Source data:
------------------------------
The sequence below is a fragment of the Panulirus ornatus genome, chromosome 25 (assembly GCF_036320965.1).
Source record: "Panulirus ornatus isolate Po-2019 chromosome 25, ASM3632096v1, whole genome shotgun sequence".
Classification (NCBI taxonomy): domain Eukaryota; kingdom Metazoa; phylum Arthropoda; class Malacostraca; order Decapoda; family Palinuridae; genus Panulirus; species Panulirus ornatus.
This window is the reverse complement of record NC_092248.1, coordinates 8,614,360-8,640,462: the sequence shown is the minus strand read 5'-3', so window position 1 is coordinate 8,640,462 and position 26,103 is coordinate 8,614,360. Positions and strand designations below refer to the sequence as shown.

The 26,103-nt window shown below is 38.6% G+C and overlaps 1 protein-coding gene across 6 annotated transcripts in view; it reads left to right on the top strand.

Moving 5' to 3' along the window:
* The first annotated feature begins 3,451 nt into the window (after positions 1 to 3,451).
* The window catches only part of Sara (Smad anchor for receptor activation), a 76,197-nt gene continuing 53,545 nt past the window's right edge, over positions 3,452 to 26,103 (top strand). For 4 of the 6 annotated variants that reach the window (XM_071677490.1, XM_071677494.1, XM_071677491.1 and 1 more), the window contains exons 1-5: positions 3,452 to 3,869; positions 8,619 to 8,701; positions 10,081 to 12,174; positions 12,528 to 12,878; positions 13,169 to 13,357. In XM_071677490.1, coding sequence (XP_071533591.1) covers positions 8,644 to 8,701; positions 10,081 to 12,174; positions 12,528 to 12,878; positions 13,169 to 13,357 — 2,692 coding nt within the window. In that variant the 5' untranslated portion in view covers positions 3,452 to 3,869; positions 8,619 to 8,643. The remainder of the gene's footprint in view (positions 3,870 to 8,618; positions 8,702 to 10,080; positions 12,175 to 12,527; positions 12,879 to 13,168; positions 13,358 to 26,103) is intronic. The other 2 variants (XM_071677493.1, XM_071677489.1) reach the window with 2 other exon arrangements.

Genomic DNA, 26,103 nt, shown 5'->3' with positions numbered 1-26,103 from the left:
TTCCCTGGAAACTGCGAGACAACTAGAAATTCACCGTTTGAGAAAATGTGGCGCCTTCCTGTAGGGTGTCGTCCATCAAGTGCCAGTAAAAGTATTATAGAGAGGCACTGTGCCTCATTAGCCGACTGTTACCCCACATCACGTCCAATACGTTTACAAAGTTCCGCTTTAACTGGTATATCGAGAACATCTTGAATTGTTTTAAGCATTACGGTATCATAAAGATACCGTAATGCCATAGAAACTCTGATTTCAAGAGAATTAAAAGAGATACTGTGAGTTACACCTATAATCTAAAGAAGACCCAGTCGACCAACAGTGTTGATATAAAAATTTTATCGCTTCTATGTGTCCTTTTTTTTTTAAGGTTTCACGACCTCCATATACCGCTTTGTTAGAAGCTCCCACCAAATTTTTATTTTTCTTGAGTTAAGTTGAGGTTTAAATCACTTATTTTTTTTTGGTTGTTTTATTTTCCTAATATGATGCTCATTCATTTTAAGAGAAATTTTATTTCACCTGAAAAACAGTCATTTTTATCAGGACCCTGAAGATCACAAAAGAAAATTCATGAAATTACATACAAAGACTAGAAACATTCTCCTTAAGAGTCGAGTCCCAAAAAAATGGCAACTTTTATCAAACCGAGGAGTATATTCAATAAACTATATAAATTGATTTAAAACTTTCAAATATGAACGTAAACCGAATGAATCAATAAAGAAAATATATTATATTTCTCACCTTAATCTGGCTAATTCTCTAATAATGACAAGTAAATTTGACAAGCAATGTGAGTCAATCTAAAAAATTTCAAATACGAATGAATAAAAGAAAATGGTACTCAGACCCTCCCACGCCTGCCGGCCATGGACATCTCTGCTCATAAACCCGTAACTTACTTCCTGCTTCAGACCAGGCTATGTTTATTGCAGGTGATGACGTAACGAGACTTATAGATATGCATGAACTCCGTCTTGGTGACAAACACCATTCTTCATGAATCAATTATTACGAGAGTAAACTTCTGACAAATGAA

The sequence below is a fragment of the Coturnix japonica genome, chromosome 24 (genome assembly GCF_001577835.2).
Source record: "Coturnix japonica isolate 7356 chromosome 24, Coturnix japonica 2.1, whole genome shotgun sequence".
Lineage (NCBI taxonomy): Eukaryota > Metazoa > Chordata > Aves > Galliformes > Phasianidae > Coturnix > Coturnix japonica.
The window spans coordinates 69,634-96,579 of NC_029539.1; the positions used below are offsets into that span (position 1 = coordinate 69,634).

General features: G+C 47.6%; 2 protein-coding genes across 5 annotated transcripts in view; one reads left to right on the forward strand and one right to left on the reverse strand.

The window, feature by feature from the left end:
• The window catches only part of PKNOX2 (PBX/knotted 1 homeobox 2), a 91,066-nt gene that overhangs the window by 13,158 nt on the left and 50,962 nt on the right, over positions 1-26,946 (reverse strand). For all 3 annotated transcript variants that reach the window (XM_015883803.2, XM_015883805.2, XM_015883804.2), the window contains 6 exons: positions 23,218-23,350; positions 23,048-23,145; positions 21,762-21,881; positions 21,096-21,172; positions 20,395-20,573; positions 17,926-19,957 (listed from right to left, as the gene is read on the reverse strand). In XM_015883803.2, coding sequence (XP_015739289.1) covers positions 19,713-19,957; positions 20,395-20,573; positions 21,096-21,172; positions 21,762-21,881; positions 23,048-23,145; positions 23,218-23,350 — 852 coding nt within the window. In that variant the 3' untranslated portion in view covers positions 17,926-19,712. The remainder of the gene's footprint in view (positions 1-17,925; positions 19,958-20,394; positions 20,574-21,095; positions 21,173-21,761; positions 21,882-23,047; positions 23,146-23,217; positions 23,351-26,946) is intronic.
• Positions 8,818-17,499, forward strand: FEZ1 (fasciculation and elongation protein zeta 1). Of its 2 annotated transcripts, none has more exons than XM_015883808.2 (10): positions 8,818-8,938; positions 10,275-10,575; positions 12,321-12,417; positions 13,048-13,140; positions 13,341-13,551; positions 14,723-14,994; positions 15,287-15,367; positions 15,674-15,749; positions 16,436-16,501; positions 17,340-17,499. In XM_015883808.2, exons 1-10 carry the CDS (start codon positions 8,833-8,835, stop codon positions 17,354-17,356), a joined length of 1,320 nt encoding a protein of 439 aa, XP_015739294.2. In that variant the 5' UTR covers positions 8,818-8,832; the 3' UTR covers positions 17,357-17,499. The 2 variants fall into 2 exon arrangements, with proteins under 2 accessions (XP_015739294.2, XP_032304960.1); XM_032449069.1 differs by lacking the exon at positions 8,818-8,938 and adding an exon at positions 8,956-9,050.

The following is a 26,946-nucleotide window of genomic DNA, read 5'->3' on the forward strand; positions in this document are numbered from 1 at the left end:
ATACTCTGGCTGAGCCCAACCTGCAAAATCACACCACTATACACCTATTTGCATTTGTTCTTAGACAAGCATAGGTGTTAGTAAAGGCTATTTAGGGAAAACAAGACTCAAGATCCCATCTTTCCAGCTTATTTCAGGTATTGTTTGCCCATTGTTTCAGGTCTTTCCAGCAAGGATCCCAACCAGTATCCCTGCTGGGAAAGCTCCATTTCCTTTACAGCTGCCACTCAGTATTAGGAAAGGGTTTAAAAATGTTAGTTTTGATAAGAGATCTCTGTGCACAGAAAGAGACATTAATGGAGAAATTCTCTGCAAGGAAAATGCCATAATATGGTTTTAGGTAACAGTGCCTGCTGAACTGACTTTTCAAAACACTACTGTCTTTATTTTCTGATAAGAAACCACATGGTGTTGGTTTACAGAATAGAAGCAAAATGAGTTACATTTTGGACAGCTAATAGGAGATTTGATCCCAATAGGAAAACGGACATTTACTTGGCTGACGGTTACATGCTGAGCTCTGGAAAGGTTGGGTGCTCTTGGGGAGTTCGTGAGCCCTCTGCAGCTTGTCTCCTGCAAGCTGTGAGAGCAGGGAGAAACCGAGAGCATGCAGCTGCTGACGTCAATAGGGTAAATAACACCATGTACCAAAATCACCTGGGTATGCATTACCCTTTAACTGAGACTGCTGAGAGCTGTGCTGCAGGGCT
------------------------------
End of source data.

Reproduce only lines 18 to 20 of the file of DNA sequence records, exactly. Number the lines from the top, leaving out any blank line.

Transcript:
• Positions 8,818-17,499, forward strand: FEZ1 (fasciculation and elongation protein zeta 1). Of its 2 annotated transcripts, none has more exons than XM_015883808.2 (10): positions 8,818-8,938; positions 10,275-10,575; positions 12,321-12,417; positions 13,048-13,140; positions 13,341-13,551; positions 14,723-14,994; positions 15,287-15,367; positions 15,674-15,749; positions 16,436-16,501; positions 17,340-17,499. In XM_015883808.2, exons 1-10 carry the CDS (start codon positions 8,833-8,835, stop codon positions 17,354-17,356), a joined length of 1,320 nt encoding a protein of 439 aa, XP_015739294.2. In that variant the 5' UTR covers positions 8,818-8,832; the 3' UTR covers positions 17,357-17,499. The 2 variants fall into 2 exon arrangements, with proteins under 2 accessions (XP_015739294.2, XP_032304960.1); XM_032449069.1 differs by lacking the exon at positions 8,818-8,938 and adding an exon at positions 8,956-9,050.

The following is a 26,946-nucleotide window of genomic DNA, read 5'->3' on the forward strand; positions in this document are numbered from 1 at the left end:
ATACTCTGGCTGAGCCCAACCTGCAAAATCACACCACTATACACCTATTTGCATTTGTTCTTAGACAAGCATAGGTGTTAGTAAAGGCTATTTAGGGAAAACAAGACTCAAGATCCCATCTTTCCAGCTTATTTCAGGTATTGTTTGCCCATTGTTTCAGGTCTTTCCAGCAAGGATCCCAACCAGTATCCCTGCTGGGAAAGCTCCATTTCCTTTACAGCTGCCACTCAGTATTAGGAAAGGGTTTAAAAATGTTAGTTTTGATAAGAGATCTCTGTGCACAGAAAGAGACATTAATGGAGAAATTCTCTGCAAGGAAAATGCCATAATATGGTTTTAGGTAACAGTGCCTGCTGAACTGACTTTTCAAAACACTACTGTCTTTATTTTCTGATAAGAAACCACATGGTGTTGGTTTACAGAATAGAAGCAAAATGAGTTACATTTTGGACAGCTAATAGGAGATTTGATCCCAATAGGAAAACGGACATTTACTTGGCTGACGGTTACATGCTGAGCTCTGGAAAGGTTGGGTGCTCTTGGGGAGTTCGTGAGCCCTCTGCAGCTTGTCTCCTGCAAGCTGTGAGAGCAGGGAGAAACCGAGAGCATGCAGCTGCTGACGTCAATAGGGTAAATAACACCATGTACCAAAATCACCTGGGTATGCATTACCCTTTAACTGAGACTGCTGAGAGCTGTGCTGCAGGGCT